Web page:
Female Hormone Oestrogen Could Help Prevent HIV Transmission in Men, Study Finds
The female hormone oestrogen when applied to the penis boosts a defensive protein that acts as a "living condom" and could reduce a man's risk of contracting HIV, according to a study published online Wednesday in PLoS One, the AAP/New Zealand Herald reports.
For the study, Andrew Pask of the University of Melbourne and colleagues applied the oestrogen cream Oestriol to the inner foreskin of the penis. Oestrogen is currently used to treat prolapse in women, the AAP/Herald reports. The researchers found that applying oestrogen increased the defensive protein keratin in the skin by four-fold, which acted as a barrier against HIV (Best, AAP/New Zealand Herald, 6/4). Roger Short -- a professor at the University of Melbourne Faculty of Medicine, Dentistry and Health Sciences and co-author of the study -- said that keratin creates a "natural condom" or a "biological membrane which [HIV] can't get through" (AFP/Google.com, 6/4).
Pask said that by "using keratin, we can increase the body's natural defense ... and then the virus can't physically inject itself through that barrier to infect cells underneath." He added, "It's not a contraception ... but it is a living condom and a perfect protection against HIV." The treatment has worked in laboratory tests and will undergo clinical trials in Africa, the AAP/Herald reports (AAP/New Zealand Herald, 6/4).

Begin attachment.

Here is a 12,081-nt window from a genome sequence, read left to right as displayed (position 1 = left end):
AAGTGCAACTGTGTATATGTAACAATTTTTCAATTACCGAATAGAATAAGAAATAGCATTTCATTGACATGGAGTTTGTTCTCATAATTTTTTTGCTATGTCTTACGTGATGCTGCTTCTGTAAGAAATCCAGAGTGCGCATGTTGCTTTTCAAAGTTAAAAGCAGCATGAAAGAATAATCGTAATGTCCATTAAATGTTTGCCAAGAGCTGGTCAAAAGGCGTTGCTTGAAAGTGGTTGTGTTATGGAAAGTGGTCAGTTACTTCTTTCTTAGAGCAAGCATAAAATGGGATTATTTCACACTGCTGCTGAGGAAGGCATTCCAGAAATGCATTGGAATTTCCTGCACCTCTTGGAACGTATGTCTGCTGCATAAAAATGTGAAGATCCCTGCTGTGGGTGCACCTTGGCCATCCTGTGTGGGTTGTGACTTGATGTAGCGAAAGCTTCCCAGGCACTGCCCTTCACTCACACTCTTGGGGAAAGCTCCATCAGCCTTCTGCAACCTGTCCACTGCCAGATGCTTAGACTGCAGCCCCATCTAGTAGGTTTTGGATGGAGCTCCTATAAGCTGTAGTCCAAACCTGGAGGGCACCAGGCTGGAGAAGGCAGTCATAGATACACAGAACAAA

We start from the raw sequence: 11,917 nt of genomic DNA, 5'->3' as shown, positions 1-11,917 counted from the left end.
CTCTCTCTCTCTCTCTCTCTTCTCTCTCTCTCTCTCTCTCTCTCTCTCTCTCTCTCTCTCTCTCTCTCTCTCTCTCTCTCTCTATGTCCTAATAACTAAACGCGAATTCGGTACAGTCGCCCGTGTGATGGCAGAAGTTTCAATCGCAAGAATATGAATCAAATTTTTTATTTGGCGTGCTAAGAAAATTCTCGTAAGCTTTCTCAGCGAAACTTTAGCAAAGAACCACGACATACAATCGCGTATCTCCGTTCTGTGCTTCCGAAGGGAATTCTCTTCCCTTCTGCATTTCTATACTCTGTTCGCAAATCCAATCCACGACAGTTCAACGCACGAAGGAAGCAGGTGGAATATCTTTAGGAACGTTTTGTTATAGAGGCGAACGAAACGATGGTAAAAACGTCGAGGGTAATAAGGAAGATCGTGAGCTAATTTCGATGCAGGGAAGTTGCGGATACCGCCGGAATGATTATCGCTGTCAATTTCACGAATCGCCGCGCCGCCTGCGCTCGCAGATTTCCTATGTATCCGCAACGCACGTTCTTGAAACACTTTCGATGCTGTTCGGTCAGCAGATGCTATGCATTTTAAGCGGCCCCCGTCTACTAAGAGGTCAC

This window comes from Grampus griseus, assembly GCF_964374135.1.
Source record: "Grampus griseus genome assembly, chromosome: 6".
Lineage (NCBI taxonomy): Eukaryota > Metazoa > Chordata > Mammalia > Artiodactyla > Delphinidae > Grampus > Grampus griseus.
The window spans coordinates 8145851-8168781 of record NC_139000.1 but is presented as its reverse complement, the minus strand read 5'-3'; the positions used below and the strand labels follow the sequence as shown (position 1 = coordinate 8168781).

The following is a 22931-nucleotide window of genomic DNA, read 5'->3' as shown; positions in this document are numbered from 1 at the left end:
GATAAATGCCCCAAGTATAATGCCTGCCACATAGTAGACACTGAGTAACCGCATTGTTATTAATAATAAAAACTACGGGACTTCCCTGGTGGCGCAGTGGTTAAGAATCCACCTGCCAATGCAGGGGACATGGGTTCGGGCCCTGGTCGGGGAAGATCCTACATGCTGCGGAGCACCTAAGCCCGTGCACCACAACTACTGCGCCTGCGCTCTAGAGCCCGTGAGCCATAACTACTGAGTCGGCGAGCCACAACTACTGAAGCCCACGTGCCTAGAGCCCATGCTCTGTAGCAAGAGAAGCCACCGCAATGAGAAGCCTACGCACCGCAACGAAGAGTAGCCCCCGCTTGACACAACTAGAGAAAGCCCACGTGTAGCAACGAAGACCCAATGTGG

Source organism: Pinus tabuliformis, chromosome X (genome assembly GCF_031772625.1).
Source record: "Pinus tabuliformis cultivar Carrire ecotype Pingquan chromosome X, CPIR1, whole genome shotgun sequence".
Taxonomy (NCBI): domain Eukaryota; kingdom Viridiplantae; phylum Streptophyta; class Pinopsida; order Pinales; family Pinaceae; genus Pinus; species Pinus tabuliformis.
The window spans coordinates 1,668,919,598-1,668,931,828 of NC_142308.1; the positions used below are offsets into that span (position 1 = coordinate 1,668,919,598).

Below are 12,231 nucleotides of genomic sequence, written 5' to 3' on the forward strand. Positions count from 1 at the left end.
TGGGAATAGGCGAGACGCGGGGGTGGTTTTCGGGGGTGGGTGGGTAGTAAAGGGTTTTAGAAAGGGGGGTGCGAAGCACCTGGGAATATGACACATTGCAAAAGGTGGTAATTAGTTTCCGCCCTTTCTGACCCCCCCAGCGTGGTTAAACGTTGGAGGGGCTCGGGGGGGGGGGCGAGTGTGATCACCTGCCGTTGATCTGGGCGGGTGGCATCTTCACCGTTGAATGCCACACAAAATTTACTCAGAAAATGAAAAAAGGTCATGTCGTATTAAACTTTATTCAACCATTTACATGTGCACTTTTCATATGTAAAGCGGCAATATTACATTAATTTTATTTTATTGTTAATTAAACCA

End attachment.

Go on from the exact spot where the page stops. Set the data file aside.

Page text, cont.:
"We have found a new avenue to possibly prevent HIV infection of the penis," Short said, adding, "In countries where circumcision is not religiously or culturally accepted, oestrogen treatments to the penis could be very effective in reducing the spread of the disease" (Xinhua/People's Daily, 6/4). Although the treatment did not protect against other sexually transmitted infections, Pask said it could be a simple, inexpensive and effective guard against HIV that could be applied once weekly or eventually have applications in condoms and lubricants. Pask added that the treatment could significantly reduce HIV/AIDS caseloads over time. "Mathematical models would predict that within say 50 or 60 years, that the level of HIV in the world would be significantly reduced," he said (AAP/New Zealand Herald, 6/4).
The study is available online.